Intended for healthcare professionals

Observations Out of Hours

Lactation wars

BMJ 2011; 342 doi: (Published 09 February 2011) Cite this as: BMJ 2011;342:d835
  1. Christopher Martyn, associate editor, BMJ
  1. cmartyn{at}

An internet storm sparked by a recent BMJ paper shows that there’s no substitute for prepublication peer review

“A common mistake people make when trying to design something completely foolproof is to underestimate the ingenuity of complete fools” was a witty bit of advice from Douglas Adams, author of The Hitchhiker’s Guide to the Galaxy. Adapted for authors of medical papers it might read: “A common mistake when trying to reach a provisional and nuanced conclusion is to underestimate the ability of readers to find an unintended meaning.”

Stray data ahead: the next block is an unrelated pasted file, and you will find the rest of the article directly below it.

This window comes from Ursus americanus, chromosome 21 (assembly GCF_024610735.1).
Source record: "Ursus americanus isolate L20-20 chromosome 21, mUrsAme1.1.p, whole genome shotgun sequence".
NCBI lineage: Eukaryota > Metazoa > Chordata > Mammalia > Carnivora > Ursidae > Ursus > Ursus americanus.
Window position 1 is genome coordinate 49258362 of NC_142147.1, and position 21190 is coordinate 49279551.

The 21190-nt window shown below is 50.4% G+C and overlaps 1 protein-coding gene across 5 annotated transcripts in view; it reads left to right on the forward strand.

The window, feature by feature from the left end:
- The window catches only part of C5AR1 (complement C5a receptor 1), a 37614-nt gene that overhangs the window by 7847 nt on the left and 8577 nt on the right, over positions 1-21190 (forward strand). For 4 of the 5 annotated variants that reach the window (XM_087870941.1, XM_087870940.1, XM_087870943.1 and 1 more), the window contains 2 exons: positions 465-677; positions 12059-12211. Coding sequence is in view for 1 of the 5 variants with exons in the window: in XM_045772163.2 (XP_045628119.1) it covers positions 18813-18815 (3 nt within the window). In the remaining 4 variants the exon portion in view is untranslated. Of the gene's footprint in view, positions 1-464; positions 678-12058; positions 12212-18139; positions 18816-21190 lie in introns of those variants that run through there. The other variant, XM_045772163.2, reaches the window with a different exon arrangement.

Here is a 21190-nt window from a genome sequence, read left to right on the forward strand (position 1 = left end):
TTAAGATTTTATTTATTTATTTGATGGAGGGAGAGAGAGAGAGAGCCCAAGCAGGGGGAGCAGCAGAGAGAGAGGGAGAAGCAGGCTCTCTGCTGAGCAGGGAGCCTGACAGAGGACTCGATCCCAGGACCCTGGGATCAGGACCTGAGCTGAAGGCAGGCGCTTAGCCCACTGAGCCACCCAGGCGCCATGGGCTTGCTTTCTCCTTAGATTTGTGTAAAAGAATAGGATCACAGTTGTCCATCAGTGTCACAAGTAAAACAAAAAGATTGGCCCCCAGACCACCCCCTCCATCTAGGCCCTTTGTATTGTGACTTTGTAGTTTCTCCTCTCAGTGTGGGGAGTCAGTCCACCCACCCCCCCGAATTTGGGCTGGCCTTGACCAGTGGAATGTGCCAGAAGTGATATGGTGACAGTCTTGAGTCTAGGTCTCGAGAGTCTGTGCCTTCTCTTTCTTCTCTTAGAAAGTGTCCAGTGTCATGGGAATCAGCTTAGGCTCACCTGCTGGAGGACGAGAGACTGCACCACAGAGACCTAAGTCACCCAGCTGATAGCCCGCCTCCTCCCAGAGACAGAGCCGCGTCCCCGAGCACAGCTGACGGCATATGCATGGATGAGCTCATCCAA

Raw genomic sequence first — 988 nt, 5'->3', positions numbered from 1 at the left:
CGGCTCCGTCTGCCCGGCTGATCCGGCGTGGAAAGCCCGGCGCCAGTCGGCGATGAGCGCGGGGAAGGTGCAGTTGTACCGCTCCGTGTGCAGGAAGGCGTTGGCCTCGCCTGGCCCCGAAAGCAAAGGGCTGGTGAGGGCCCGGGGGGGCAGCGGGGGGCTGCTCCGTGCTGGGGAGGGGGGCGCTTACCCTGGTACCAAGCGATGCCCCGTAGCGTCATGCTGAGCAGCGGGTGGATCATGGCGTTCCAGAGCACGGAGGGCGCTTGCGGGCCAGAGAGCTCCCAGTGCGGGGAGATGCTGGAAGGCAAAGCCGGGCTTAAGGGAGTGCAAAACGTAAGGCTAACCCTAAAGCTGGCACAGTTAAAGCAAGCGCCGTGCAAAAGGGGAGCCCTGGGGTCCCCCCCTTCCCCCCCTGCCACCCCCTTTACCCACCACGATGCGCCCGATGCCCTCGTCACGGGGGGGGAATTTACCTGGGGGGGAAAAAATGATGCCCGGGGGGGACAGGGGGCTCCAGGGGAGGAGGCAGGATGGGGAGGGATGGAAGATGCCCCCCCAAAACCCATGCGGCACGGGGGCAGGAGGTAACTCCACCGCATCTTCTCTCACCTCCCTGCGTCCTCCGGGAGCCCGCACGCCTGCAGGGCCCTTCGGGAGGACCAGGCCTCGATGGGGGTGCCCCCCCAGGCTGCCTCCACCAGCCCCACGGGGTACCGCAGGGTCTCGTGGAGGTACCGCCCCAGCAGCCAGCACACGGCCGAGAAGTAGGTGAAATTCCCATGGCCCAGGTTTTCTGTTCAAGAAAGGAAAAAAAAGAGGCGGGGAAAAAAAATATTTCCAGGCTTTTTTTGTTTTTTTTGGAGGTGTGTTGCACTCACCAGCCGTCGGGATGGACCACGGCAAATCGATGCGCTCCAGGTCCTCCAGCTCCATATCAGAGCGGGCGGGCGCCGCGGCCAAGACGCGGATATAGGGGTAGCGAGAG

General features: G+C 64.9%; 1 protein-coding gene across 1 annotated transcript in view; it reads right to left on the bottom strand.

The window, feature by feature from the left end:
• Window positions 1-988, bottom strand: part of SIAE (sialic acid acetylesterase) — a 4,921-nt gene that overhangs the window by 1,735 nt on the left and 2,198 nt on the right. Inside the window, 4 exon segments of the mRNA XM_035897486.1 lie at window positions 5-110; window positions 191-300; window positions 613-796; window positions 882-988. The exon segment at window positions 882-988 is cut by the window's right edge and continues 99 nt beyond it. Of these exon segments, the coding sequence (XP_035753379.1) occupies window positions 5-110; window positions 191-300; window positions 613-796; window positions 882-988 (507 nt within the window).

Mary Fewtrell and her colleagues probably thought that they had been careful in the way that they phrased their analysis article published in the BMJ a fortnight ago (BMJ 2011;342:c5955, doi:10.1136/bmj.c5955). They had reviewed recent evidence on infant nutrition and asked whether it might be better to abandon the current recommendation to breast feed exclusively for six months in favour of introducing solids earlier. They reckoned that, among other things, there might be benefits in reducing the risk of iron deficiency and food allergies. In the hope of forestalling any misunderstanding they had put in …

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